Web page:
Friday, December 28, 2007

[G] Looking back on the year in public policy

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Google Public Policy Blog: Looking back on the year in public policy

What a difference a year makes. This time last year, Celine Dion was still performing in Las Vegas, Jamie Lynn was the "good" Spears sister, and I was Time's reigning Person of the Year (you were too).

The holidays are a good time to look back on what the past 12 months have brought for Google's public policy efforts.

This blog is now a toddler
It's hard to believe that we took the wraps off this blog only six months ago. When we launched in June, our hope was to create a resource to inform policymakers -- as well as our users -- about our positions and efforts to keep the Internet a revolutionary medium for freedom and innovation. Since then we've welcomed tens of thousands of visitors each month, including folks from the House, Senate, FCC, and other agencies. For the curious, here were this year's most popular posts:
  1. What Do We Mean By "Net Neutrality"? (June 16)
  2. Eric Schmidt's summer of public policy (July 26)
  3. The promise of open platforms in the upcoming spectrum auction (July 10)
  4. Signs of real progress at the FCC (July 31)
  5. Candidates at Google: Barack Obama (November 15)
Would-be presidents take the "Google Interview"
In what Newsweek called a "must-stop on the 2008 trail," eight (nine?) presidential candidates visited our headquarters in Mountain View, California: Senator Chris Dodd, Senator Barack Obama, Senator Mike Gravel, Representative Ron Paul, Senator John Edwards, Senator John McCain, Governor Bill Richardson, and Senator Hillary Clinton.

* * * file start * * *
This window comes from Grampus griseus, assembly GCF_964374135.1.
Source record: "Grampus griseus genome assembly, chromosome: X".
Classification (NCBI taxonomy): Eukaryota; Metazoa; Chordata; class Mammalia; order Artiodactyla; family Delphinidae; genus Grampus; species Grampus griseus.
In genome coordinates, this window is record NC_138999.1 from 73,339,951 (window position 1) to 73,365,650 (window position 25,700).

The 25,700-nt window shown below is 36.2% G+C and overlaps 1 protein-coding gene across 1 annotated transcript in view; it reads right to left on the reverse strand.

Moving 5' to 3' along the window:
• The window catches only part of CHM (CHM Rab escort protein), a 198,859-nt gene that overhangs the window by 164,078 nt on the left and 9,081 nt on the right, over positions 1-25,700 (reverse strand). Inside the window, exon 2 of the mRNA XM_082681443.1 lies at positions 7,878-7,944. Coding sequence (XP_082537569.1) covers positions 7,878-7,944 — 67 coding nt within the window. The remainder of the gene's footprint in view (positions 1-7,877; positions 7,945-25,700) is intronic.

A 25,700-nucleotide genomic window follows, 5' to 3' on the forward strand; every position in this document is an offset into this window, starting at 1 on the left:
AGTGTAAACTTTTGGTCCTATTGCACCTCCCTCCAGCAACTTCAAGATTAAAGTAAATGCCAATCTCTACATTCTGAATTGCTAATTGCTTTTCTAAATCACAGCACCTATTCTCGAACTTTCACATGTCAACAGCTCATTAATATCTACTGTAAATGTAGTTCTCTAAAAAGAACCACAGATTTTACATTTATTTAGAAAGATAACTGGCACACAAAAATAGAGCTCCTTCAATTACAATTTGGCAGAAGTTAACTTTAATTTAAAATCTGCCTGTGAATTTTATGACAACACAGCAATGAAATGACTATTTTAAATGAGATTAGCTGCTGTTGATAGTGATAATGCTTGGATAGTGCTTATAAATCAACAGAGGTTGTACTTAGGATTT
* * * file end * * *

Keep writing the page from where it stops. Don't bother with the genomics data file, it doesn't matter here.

With the Iowa caucuses fast approaching and the 2008 election less than 11 months away, these visits allowed Googlers (and voters, via YouTube) to hear the candidates' thoughts on the war in Iraq, technology, immigration, trade, health care, and the most efficient methods for sorting one million 32-bit integers.

Issues, Issues, Issues
This year we were very proud of our efforts to promote changes in U.S. spectrum policy. We called for international privacy standards and took steps to further enhance privacy for our users. Patent reform moved forward, and we reminded people of the value of fair use. At year's end, we were gratified that the FTC approved our acquisition of DoubleClick with no conditions -- agreeing that the deal will help consumers and doesn't hurt competition. And, last but not least, we continued our work to keep the Internet free and open.

Debates, YouTube style
Democratic and Republican presidential candidates descended on Charleston and St. Pete, respectively, for the first-ever CNN/YouTube debates. Nearly 4.5 million viewers tuned in to the Republican debate, making it the most-watched primary debate in cable television history. More than 3,000 questions were submitted for the Democrats; over 5,000 for the Republicans. One Nebraska high school teacher even asked his students to submit questions as a homework assignment. And who said school was boring?

Googlers on the Hill
Four Googlers testified before Congress this year. YouTube's Chad Hurley talked about the future of online video. People Operations VP Laszlo Bock talked immigration. Chief Legal Officer David Drummond promoted our acquisition of DoubleClick, and JL Needham talked about our work to make federal government websites more searchable.

From all of us to all of you, best wishes for a happy holiday season. And stay tuned to this blog for much more in the new year.


[G] Google: the chainmail version

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Official Google Blog: Google: the chainmail version

From time to time we highlight the non-work interests and pastimes of individual Googlers. - Ed.

I have been working with chainmail, and metal working in general, for nearly 5 years now. I picked it up when I started college. My first major in college was history, and I was going to focus on the Middle Ages because of my fascination with the medieval period. After I changed majors to Computer Science, my hobby remained medievalism.